Reality is defined as “the state of things as they actually exist”. When the term reality is used, it includes everything that is and is not, whether or not it is observable or comprehensible by the human race. Reality in this sense may include both being and nothingness, everything and nothing, all that is and all that is not.
How Reality is Created
There are several schools of thought that approach the enigmatic question of what exactly is reality and how is it created. Many sages, mystics, philosophers, muses, and others have contemplated and meditated on this question and below are some of their conclusions.
- Self created mirrored aspects of awareness, instant replications drawn into cohesive reality, make reality. Reality is a position of awareness. The inner state of our being, our inner awareness that is projected in our actions, aligns to the infinite, and positions us accordingly to our state of intent.
- Consciousness creates reality. We are what we think. All that we are arises with our thoughts. With our thoughts, we make our world.
- All that we see or seem, is but a dream within a dream. Reality is not what it seems; what we see is not what is.
An Explanation of Reality Through Quantum Physics
Quantum physics has been the latest and most scientific approach to answering the ancient question of what is reality. Quantum reality has several possibilities, not just one established belief as to the nature of reality. To give a brief summary, below are the general perceptions of reality, as understood by quantum physics.
There is no deep reality.
This is the Copenhagen interpretation of reality. There is no deep reality. What the senses experience is not denied. The world we see around us is real enough but it floats on a world that is not as real. Everyday phenomena are themselves built not out of phenomena but out of an utterly different kind of being.
Reality is created by observation.
This is the second part of the Copenhagen interpretation. What we see is undoubtedly real, but these phenomena are not really there in the absence of an observation.
The Copenhagen interpretation consists of two parts:
There is no reality in the absence of observation
Observation creates reality (You create your own reality)
Reality is an undivided wholeness.
This is the view that Walter Heitler came up with. In spite of its obvious partitions and boundaries, the world in actuality is a seamless and inseparable whole. This is also a conclusion that is made in The Tao of Physics.
Reality consists of a steadily increasing number of parallel universes.
This is the many worlds interpretation created by Hugh Everett. For any situation in which several different outcomes are possible, all outcomes actually occur. In order to accommodate different outcomes without contradiction, entire new universes are created, identical in every way except for the single outcome that gave them birth.
The world obeys a non-human kind of reasoning.
Non-human reasoning is called quantum logic. The quantum revolution goes so deep that replacing new concepts with old will not suffice. To cope with the quantum facts we must scrap our very mode of reasoning, in favor of a new quantum logic.
The world is made of ordinary objects.
This is the neorealism view. An ordinary object is an entity which possesses attributes of its own whether observed or not. With certain exceptions such as mirages, illusions, and hallucinations, the world outside seems populated with objectlike entities.
Consciousness creates reality.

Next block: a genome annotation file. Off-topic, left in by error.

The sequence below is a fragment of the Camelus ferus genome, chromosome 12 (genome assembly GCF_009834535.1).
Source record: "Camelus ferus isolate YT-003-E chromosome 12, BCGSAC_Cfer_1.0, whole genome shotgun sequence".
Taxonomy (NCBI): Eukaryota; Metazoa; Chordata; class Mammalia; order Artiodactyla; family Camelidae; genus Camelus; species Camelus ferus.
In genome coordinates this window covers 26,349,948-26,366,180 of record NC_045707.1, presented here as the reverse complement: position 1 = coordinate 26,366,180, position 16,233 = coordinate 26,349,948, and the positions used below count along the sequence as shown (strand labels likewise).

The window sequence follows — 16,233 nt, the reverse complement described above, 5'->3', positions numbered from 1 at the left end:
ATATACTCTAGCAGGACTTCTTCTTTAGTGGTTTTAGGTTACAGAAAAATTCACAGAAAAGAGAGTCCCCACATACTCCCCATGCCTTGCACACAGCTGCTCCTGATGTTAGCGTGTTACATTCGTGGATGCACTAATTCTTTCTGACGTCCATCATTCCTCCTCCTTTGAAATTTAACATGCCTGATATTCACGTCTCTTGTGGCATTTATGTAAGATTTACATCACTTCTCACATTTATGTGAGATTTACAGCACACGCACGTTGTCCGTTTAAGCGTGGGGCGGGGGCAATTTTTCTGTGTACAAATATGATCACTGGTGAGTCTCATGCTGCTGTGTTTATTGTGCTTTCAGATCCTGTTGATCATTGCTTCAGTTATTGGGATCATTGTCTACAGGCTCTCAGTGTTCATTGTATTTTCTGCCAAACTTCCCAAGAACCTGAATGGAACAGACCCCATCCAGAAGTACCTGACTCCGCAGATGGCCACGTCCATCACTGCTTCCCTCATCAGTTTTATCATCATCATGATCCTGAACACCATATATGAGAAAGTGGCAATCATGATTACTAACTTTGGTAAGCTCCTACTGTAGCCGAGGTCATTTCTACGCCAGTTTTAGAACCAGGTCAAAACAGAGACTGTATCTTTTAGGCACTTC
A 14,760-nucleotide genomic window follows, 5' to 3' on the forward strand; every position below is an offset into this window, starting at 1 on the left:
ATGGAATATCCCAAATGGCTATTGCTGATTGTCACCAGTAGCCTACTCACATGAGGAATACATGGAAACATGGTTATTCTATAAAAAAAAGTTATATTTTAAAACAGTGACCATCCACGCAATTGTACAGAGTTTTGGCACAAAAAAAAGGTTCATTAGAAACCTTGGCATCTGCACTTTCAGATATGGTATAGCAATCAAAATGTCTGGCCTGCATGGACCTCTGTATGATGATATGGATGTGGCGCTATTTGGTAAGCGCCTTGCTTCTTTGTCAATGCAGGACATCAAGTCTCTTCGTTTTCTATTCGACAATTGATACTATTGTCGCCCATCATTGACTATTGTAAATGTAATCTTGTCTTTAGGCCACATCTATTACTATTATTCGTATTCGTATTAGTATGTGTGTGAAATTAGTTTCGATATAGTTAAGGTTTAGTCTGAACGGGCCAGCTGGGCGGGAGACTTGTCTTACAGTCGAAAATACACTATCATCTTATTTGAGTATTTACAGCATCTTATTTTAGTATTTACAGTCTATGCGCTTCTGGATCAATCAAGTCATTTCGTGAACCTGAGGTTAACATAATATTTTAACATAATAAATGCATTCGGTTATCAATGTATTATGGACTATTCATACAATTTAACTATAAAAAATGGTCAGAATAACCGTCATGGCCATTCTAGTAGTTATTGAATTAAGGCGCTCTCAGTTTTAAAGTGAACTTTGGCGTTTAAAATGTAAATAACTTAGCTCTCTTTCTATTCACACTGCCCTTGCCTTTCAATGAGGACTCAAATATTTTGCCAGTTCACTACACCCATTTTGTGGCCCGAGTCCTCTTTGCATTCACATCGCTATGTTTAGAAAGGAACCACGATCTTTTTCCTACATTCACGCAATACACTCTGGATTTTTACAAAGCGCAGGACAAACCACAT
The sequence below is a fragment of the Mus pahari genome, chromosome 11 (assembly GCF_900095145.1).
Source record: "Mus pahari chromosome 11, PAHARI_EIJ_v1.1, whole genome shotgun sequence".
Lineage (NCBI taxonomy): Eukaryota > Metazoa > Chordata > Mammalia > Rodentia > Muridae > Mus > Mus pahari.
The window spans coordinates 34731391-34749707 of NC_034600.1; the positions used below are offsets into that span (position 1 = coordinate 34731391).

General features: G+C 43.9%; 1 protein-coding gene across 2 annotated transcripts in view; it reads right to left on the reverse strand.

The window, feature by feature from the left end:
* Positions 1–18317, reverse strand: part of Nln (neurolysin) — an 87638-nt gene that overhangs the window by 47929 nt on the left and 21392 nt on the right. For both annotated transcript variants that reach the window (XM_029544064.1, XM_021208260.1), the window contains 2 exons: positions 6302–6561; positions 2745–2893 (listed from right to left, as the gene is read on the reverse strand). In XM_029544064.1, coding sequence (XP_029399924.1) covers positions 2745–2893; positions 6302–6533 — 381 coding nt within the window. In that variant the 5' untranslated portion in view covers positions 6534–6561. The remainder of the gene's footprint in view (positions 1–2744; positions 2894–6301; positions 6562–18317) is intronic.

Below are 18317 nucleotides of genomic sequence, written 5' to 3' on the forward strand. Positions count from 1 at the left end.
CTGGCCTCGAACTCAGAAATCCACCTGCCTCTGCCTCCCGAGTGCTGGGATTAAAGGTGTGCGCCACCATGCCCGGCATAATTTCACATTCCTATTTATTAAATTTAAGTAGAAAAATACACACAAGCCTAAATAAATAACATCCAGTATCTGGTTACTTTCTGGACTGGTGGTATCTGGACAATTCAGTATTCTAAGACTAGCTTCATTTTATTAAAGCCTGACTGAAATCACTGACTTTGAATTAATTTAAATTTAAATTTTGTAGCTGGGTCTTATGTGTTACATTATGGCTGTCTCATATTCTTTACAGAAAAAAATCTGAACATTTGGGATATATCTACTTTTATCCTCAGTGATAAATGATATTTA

This view is at the center of many religions. An apparatus endowed with consciousness, such as a sentient human being, is able to create reality. The one observer that counts is the conscious observer.
The world is twofold, consisting of potentials and actualities.
This is the duplex world of Werner Heisenberg. What the two parts of the Copenhagen interpretation have in common is the assertion that only phenomena are real; the world beneath phenomena is not.
Reality as the ‘Here and Now’
Reality is as we find it in the here and now. In the here and now of psychotherapy, patients often buffer this reality and fail to suffer their lives. With regard to the Zen thought of the 13th century Japanese monk Dogen, Steven Heine observes “two interrelated factors: the objective factor, or his view that ultimate reality is realized through everyday, concrete phenomena; and the subjective factor, or his emphasis on an emotional attunement to impermanence”.
Heine continues by noting that, “genuine spiritual realization must be found by embracing-rather than eliminating-one’s emotional response to variability and inevitable loss”. In addition, he comments that, “Enlightenment is attained as empathetic grief is transformed into a realization of the non-substantive basis of existence”.
What to Make of Reality
Reality with a capital “R” has no shape or form whatsoever, and is beyond all intellectual concepts. The real truth is eternal and changeless. It has always been relevant, and it always will be. Real spirituality involves bettering one’s self by ways of selflessness/love and higher levels of awareness/truth that help us let go of concepts and thoughts because it’s concepts and thoughts that obstruct peace (of mind). Spirituality is not the introduction of even more concepts, unless those concepts help us let go of concepts.
Peace of mind is silence of mind. Which means that thoughts, thinking, perceptions, views, attitudes, emotions, concepts, opinions, beliefs, and attachments are the source of suffering. Many people say “I wouldn’t want to live life without my emotions or thinking”, but they don’t realize that is the ego/mind talking, and if one were even for a brief moment to personally experience exquisite, ineffable, and profound peace/silence, one would certainly no longer hold that point of view.
Quantum Reality: Beyond the New Physics by Nick Herbert